Need for a well-managed slowdown

Updated: 2016-04-15 08:53

By Ed Zhang(China Daily Europe)

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While new data show China's capacity to handle a downturn, it's important to note salutary effects that spur future growth

A host of latest data (from trade to investment) show that the Chinese economy is stabilizing, contrary to the gloomy, if not sensational, conclusions of various distant observers at the beginning of the year.

In March, exports grew even with the domestic wage level much higher than just a few years ago.

Domestic electricity use climbed, indicating greater business activity.

Most importantly, perhaps, a moderate rise in inflation would provide the much-needed incentive for consumers to buy more, and for companies to produce more.

There can be no one, in the right state of mind, who could go on talking about the economy's imminent collapse.

Investors can be assured that, this year, the China market will feature less uncertainty and appear less dangerous than in 2015.

Need for a well-managed slowdown

Of course, the slowdown continues, and will continue, as it would in any country after its economic takeoff. In the long run, one has every reason to expect China's GDP growth rate to come down further.

But the very fact that a government can somehow manage the speed and severity of a large economy's slowdown should be seen as a good thing by its investors and trade partners. That means China has some ability to at least avoid too steep a decline, or a free-fall-type recession.

Compared with the managed "recovery" immediately after the outbreak of the 2008 global crisis, a recovery boosted entirely by the government's hasty prescription of a super dose of "financial steroids" (4 trillion yuan, or more than $600 billion, worth of easy credit), the managed slowdown is a much more important kind of achievement, reflecting a higher level of leadership skill than simply foolhardy spending of bailout funds.

A managed slowdown can help government economic officials learn a lot of things about the country before they choose the most suitable policies, such as how bad things may be in the most difficult provinces, and how strong business resilience may be in provinces that turn out the best growth records.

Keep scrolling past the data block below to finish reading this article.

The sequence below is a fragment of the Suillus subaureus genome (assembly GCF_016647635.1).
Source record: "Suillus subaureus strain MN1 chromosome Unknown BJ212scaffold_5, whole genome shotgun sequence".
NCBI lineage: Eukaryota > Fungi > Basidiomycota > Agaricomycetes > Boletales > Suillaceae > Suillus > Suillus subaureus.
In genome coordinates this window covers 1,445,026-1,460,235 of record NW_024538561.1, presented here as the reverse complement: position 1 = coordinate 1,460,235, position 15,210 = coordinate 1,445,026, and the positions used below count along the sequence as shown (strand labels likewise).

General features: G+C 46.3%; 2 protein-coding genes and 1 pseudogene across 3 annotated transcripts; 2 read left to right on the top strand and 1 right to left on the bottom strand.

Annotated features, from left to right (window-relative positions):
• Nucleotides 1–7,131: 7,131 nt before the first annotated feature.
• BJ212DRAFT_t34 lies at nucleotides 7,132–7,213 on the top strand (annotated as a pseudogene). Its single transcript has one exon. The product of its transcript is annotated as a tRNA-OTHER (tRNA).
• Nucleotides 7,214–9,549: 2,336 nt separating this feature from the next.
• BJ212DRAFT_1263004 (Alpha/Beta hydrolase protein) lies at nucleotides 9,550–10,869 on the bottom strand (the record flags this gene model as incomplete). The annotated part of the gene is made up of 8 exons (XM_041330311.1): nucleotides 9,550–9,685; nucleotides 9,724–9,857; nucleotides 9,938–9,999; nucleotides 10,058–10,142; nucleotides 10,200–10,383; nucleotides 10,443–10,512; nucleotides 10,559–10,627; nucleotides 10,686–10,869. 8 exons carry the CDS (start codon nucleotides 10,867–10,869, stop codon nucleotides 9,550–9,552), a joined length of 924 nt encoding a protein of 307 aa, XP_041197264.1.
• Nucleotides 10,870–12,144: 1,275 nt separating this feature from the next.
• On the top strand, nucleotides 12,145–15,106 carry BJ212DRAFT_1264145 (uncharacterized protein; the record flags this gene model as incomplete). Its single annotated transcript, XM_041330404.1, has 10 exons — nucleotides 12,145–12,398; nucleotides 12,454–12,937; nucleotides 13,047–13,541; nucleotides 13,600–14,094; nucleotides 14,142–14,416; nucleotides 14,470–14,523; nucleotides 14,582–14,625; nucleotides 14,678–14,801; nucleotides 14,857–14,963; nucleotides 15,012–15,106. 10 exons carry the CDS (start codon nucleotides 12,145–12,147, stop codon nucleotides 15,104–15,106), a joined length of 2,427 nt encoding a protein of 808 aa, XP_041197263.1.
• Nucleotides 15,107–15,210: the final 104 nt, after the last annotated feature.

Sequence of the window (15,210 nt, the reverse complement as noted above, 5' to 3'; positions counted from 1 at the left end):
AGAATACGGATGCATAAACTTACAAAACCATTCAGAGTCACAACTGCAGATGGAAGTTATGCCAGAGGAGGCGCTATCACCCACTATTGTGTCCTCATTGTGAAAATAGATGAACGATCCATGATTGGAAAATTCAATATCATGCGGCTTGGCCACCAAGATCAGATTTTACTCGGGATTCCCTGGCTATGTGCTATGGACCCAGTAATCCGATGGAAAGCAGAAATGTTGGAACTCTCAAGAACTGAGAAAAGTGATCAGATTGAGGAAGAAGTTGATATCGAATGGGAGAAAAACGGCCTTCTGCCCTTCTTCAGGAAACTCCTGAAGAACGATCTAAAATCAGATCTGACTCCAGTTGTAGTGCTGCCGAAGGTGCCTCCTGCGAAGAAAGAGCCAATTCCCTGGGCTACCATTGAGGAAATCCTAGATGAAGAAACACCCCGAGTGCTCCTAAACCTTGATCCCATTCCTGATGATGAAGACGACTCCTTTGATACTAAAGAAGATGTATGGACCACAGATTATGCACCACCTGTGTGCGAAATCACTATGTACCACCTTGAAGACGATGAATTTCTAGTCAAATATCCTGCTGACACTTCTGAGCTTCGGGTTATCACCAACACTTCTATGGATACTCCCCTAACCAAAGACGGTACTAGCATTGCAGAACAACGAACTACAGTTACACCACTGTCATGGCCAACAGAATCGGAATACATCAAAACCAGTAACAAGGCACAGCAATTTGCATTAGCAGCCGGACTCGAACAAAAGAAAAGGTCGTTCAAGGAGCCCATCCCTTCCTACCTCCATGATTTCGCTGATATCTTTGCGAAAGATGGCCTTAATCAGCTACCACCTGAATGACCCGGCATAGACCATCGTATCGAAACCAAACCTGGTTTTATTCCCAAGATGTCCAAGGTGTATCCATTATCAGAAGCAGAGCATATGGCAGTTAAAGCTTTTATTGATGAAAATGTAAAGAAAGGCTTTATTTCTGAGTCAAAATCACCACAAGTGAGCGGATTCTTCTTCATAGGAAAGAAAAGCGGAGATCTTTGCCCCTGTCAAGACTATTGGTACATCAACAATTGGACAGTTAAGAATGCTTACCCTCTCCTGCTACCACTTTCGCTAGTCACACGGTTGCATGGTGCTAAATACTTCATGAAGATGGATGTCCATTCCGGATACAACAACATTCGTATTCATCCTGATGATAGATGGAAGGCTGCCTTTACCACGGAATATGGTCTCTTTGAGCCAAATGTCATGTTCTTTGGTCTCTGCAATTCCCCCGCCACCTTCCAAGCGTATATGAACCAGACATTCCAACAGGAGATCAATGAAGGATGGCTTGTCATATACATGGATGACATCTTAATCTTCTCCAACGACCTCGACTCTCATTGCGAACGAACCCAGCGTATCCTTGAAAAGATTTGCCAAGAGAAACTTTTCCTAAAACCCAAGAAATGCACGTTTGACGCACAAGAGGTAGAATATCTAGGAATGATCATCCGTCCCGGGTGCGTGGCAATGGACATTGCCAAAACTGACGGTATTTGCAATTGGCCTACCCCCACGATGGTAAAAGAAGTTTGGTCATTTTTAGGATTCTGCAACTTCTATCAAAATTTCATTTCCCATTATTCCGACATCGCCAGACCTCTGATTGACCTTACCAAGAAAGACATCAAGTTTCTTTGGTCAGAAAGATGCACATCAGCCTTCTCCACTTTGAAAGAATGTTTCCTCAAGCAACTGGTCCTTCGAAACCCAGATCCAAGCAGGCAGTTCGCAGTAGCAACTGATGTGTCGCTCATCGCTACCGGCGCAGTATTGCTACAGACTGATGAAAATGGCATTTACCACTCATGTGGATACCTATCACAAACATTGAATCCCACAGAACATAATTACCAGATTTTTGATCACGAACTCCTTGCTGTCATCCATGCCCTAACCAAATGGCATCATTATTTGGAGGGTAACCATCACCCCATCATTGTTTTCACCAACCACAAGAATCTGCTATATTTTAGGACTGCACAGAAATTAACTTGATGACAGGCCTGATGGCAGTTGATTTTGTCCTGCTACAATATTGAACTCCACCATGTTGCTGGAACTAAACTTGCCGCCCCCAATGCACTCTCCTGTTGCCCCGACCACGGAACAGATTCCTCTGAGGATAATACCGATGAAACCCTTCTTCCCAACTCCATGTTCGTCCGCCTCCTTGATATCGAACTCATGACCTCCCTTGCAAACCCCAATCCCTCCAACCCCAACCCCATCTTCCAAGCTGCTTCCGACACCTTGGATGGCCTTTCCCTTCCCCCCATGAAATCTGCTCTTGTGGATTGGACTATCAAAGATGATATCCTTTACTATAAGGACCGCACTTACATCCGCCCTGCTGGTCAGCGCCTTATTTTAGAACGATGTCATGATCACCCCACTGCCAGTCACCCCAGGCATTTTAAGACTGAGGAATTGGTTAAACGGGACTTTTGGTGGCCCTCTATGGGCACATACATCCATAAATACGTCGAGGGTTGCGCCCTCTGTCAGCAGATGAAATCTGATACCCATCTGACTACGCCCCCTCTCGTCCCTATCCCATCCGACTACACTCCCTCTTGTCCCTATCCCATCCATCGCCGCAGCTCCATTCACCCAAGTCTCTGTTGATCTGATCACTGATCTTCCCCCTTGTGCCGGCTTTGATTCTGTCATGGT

Such differences cannot be easily spotted in a time of fast growth or a slump across the board. It was why the urgency in reforming state-owned enterprises was never so acutely felt, despite the central government's repeated call for discarding the economy's unsustainable development model.

It was also why, despite the central government's pledge more than a decade ago to revitalize the country's rust belt in the northeastern provinces, a bastion of old heavy industries, local governments have never made a serious effort to help the growth of local businesses, especially those owned by private proprietors.

It is only in the process of a managed slowdown on the national level that people can learn, from the emerging differentiation among regions and industries, where the best cities are in terms of their business environment, where the most competitive industries are, and where future is being made.

It is only now that more people have come to realize that many companies continuing to survive in the time of easy credit are by nature "zombie" enterprises no longer able to exist when faced with real competition. They don't deserve any more bailout funds. The government has better use for the money, like helping their workers find other jobs.

Having said this, it is clear that China's challenge now is to try to sustain its managed slowdown - for as long as is needed - to perform euthanasia (and there could be different ways of doing so) on its zombie enterprises while building the economic freedom needed by a new generation of competitive enterprises.

To yield the expected results, such a process may take five years or even longer in the most difficult northeastern provinces.

In the more-advanced regions, thousands of new companies have been established as a result of the government's move to curtail its administrative powers in the last couple of years, while SOEs make up only a very small portion of the local economy.

Their economic transition may come along more easily - so long as the local governments in those regions can keep control of their overall debt level and avoid making policy flip-flops too often.

With more economic freedom, a continuing process of government-led investment in public projects, and a relatively stable housing market, most of the country's city clusters can generate enough GDP growth by the end of the year.

The author is editor-at-large of China Daily. Contact the writer at